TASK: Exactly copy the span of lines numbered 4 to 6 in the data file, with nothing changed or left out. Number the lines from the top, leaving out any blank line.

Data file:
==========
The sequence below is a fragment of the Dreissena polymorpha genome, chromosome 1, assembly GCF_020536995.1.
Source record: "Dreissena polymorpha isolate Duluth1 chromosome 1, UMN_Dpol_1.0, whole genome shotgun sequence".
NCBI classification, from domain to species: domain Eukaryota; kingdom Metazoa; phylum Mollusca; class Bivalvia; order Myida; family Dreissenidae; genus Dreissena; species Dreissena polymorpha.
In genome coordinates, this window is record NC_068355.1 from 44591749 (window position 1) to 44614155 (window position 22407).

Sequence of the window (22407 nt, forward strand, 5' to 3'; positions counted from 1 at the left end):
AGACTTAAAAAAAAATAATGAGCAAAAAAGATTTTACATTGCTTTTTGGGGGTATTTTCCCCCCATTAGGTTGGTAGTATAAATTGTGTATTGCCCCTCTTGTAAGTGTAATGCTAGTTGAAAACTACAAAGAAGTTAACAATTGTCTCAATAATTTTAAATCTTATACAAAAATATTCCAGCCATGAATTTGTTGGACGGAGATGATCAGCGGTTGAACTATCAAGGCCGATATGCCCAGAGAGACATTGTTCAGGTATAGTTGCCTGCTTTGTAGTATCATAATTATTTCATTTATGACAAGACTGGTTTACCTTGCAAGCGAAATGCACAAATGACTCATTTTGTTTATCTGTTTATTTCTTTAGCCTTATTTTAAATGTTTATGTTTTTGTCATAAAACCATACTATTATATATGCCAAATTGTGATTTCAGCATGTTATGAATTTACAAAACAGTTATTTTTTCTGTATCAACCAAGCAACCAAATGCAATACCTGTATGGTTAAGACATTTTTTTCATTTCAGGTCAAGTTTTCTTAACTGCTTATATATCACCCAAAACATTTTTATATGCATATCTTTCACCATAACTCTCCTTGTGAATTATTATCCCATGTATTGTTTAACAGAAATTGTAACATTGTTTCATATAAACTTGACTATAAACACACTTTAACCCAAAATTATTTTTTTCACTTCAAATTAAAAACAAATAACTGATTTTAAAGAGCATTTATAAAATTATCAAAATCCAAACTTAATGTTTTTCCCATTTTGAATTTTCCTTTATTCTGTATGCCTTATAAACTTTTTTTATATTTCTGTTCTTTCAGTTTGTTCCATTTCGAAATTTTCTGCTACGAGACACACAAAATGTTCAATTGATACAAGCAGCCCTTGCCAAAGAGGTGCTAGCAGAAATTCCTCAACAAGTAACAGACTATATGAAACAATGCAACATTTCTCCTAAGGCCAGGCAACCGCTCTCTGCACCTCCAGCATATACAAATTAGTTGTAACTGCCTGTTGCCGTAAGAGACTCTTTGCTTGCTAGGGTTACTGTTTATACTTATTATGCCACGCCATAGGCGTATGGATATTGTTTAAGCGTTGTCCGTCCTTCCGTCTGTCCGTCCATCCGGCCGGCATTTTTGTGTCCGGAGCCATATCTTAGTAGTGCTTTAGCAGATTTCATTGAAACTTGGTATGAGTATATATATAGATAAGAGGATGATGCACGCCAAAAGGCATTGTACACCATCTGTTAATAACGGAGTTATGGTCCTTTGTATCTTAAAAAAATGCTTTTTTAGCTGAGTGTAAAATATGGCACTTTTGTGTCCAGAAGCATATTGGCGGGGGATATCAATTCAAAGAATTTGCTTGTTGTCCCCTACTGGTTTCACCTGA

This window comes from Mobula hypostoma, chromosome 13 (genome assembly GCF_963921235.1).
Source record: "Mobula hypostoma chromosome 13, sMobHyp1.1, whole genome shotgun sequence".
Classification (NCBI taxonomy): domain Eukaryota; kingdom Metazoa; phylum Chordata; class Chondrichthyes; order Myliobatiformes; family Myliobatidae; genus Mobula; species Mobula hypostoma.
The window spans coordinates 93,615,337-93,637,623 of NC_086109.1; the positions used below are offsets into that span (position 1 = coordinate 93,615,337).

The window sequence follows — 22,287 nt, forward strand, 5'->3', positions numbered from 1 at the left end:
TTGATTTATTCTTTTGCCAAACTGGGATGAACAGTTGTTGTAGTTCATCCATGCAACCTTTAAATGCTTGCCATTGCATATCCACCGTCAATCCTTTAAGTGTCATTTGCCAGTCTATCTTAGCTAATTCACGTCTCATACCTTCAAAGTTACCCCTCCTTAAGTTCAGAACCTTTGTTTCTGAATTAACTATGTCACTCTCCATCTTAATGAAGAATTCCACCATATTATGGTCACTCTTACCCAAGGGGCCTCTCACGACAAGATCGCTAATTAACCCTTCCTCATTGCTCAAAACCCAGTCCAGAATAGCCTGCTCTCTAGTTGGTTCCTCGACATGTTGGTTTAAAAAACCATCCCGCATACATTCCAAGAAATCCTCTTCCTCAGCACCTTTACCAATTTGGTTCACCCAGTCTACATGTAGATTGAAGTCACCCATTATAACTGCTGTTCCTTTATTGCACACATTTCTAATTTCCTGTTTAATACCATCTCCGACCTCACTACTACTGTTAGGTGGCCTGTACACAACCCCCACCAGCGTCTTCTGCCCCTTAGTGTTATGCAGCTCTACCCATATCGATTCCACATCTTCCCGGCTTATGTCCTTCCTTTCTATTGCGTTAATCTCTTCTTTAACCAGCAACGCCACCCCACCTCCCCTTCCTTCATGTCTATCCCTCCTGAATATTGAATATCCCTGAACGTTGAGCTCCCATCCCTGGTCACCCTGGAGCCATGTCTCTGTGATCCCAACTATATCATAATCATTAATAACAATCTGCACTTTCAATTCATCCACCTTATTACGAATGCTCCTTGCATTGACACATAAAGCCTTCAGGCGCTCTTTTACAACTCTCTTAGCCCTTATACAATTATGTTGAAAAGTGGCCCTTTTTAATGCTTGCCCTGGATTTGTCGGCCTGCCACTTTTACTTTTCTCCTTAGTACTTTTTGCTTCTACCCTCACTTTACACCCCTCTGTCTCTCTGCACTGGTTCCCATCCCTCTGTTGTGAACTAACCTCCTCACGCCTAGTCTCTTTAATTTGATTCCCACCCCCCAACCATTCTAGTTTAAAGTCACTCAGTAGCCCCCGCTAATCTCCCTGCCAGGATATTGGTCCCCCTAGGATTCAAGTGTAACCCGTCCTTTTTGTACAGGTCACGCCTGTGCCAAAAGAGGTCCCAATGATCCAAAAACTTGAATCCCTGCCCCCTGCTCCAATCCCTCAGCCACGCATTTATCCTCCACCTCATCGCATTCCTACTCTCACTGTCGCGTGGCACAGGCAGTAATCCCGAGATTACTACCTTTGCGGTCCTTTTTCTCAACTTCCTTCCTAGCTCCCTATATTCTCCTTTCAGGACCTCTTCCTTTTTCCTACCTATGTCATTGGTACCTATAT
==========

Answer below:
In genome coordinates, this window is record NC_068355.1 from 44591749 (window position 1) to 44614155 (window position 22407).

Sequence of the window (22407 nt, forward strand, 5' to 3'; positions counted from 1 at the left end):
AGACTTAAAAAAAAATAATGAGCAAAAAAGATTTTACATTGCTTTTTGGGGGTATTTTCCCCCCATTAGGTTGGTAGTATAAATTGTGTATTGCCCCTCTTGTAAGTGTAATGCTAGTTGAAAACTACAAAGAAGTTAACAATTGTCTCAATAATTTTAAATCTTATACAAAAATATTCCAGCCATGAATTTGTTGGACGGAGATGATCAGCGGTTGAACTATCAAGGCCGATATGCCCAGAGAGACATTGTTCAGGTATAGTTGCCTGCTTTGTAGTATCATAATTATTTCATTTATGACAAGACTGGTTTACCTTGCAAGCGAAATGCACAAATGACTCATTTTGTTTATCTGTTTATTTCTTTAGCCTTATTTTAAATGTTTATGTTTTTGTCATAAAACCATACTATTATATATGCCAAATTGTGATTTCAGCATGTTATGAATTTACAAAACAGTTATTTTTTCTGTATCAACCAAGCAACCAAATGCAATACCTGTATGGTTAAGACATTTTTTTCATTTCAGGTCAAGTTTTCTTAACTGCTTATATATCACCCAAAACATTTTTATATGCATATCTTTCACCATAACTCTCCTTGTGAATTATTATCCCATGTATTGTTTAACAGAAATTGTAACATTGTTTCATATAAACTTGACTATAAACACACTTTAACCCAAAATTATTTTTTTCACTTCAAATTAAAAACAAATAACTGATTTTAAAGAGCATTTATAAAATTATCAAAATCCAAACTTAATGTTTTTCCCATTTTGAATTTTCCTTTATTCTGTATGCCTTATAAACTTTTTTTATATTTCTGTTCTTTCAGTTTGTTCCATTTCGAAATTTTCTGCTACGAGACACACAAAATGTTCAATTGATACAAGCAGCCCTTGCCAAAGAGGTGCTAGCAGAAATTCCTCAACAAGTAACAGACTATATGAAACAATGCAACATTTCTCCTAAGGCCAGGCAACCGCTCTCTGCACCTCCAGCATATACAAATTAGTTGTAACTGCCTGTTGCCGTAAGAGACTCTTTGCTTGCTAGGGTTACTGTTTATACTTATTATGCCACGCCATAGGCGTATGGATATTGTTTAAGCGTTGTCCGTCCTTCCGTCTGTCCGTCCATCCGGCCGGCATTTTTGTGTCCGGAGCCATATCTTAGTAGTGCTTTAGCAGATTTCATTGAAACTTGGTATGAGTATATATATAGATAAGAGGATGATGCACGCCAAAAGGCATTGTACACCATCTGTTAATAACGGAGTTATGGTCCTTTGTATCTTAAAAAAATGCTTTTTTAGCTGAGTGTAAAATATGGCACTTTTGTGTCCAGAAGCATATTGGCGGGGGATATCAATTCAAAGAATTTGCTTGTTGTCCCCTACTGGTTTCACCTGA